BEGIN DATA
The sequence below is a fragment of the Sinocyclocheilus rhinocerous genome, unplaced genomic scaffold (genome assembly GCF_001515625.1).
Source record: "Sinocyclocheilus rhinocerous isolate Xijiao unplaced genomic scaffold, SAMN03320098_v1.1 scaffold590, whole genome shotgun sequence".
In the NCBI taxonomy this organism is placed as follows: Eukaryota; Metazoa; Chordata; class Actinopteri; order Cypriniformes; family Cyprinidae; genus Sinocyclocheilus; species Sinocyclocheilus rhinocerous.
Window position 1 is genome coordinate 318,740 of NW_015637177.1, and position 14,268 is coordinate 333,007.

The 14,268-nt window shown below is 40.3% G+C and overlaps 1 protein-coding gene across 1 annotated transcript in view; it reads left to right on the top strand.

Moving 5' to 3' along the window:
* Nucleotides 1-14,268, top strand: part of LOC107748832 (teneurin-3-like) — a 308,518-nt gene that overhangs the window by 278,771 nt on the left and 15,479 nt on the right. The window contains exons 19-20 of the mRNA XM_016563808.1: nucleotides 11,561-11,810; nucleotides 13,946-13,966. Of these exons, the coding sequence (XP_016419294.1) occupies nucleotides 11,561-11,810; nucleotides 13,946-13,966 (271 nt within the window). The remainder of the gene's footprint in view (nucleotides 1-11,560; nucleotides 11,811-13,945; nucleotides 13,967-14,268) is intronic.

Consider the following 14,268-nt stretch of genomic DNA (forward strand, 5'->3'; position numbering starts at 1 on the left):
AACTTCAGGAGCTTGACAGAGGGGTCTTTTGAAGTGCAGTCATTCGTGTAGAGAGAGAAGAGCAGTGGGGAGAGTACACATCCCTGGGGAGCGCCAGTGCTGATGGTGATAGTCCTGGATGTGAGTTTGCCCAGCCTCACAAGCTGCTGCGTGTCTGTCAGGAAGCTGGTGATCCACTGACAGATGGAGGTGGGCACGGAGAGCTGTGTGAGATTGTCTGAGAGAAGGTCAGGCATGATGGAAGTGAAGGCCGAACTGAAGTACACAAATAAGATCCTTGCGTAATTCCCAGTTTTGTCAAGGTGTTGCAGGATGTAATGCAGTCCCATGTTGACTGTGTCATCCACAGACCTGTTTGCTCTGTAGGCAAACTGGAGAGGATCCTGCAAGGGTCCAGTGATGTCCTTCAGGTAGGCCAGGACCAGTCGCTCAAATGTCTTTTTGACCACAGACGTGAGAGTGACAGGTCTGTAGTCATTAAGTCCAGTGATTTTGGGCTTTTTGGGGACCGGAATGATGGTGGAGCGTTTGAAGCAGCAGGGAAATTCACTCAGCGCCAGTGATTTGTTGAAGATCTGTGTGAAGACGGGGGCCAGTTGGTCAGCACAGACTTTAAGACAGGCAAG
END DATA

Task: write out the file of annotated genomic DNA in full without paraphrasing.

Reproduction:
The sequence below is a fragment of the Sinocyclocheilus rhinocerous genome, unplaced genomic scaffold (genome assembly GCF_001515625.1).
Source record: "Sinocyclocheilus rhinocerous isolate Xijiao unplaced genomic scaffold, SAMN03320098_v1.1 scaffold590, whole genome shotgun sequence".
In the NCBI taxonomy this organism is placed as follows: Eukaryota; Metazoa; Chordata; class Actinopteri; order Cypriniformes; family Cyprinidae; genus Sinocyclocheilus; species Sinocyclocheilus rhinocerous.
Window position 1 is genome coordinate 318,740 of NW_015637177.1, and position 14,268 is coordinate 333,007.

The 14,268-nt window shown below is 40.3% G+C and overlaps 1 protein-coding gene across 1 annotated transcript in view; it reads left to right on the top strand.

Moving 5' to 3' along the window:
* Nucleotides 1-14,268, top strand: part of LOC107748832 (teneurin-3-like) — a 308,518-nt gene that overhangs the window by 278,771 nt on the left and 15,479 nt on the right. The window contains exons 19-20 of the mRNA XM_016563808.1: nucleotides 11,561-11,810; nucleotides 13,946-13,966. Of these exons, the coding sequence (XP_016419294.1) occupies nucleotides 11,561-11,810; nucleotides 13,946-13,966 (271 nt within the window). The remainder of the gene's footprint in view (nucleotides 1-11,560; nucleotides 11,811-13,945; nucleotides 13,967-14,268) is intronic.

Consider the following 14,268-nt stretch of genomic DNA (forward strand, 5'->3'; position numbering starts at 1 on the left):
AACTTCAGGAGCTTGACAGAGGGGTCTTTTGAAGTGCAGTCATTCGTGTAGAGAGAGAAGAGCAGTGGGGAGAGTACACATCCCTGGGGAGCGCCAGTGCTGATGGTGATAGTCCTGGATGTGAGTTTGCCCAGCCTCACAAGCTGCTGCGTGTCTGTCAGGAAGCTGGTGATCCACTGACAGATGGAGGTGGGCACGGAGAGCTGTGTGAGATTGTCTGAGAGAAGGTCAGGCATGATGGAAGTGAAGGCCGAACTGAAGTACACAAATAAGATCCTTGCGTAATTCCCAGTTTTGTCAAGGTGTTGCAGGATGTAATGCAGTCCCATGTTGACTGTGTCATCCACAGACCTGTTTGCTCTGTAGGCAAACTGGAGAGGATCCTGCAAGGGTCCAGTGATGTCCTTCAGGTAGGCCAGGACCAGTCGCTCAAATGTCTTTTTGACCACAGACGTGAGAGTGACAGGTCTGTAGTCATTAAGTCCAGTGATTTTGGGCTTTTTGGGGACCGGAATGATGGTGGAGCGTTTGAAGCAGCAGGGAAATTCACTCAGCGCCAGTGATTTGTTGAAGATCTGTGTGAAGACGGGGGCCAGTTGGTCAGCACAGACTTTAAGACAGGCAAG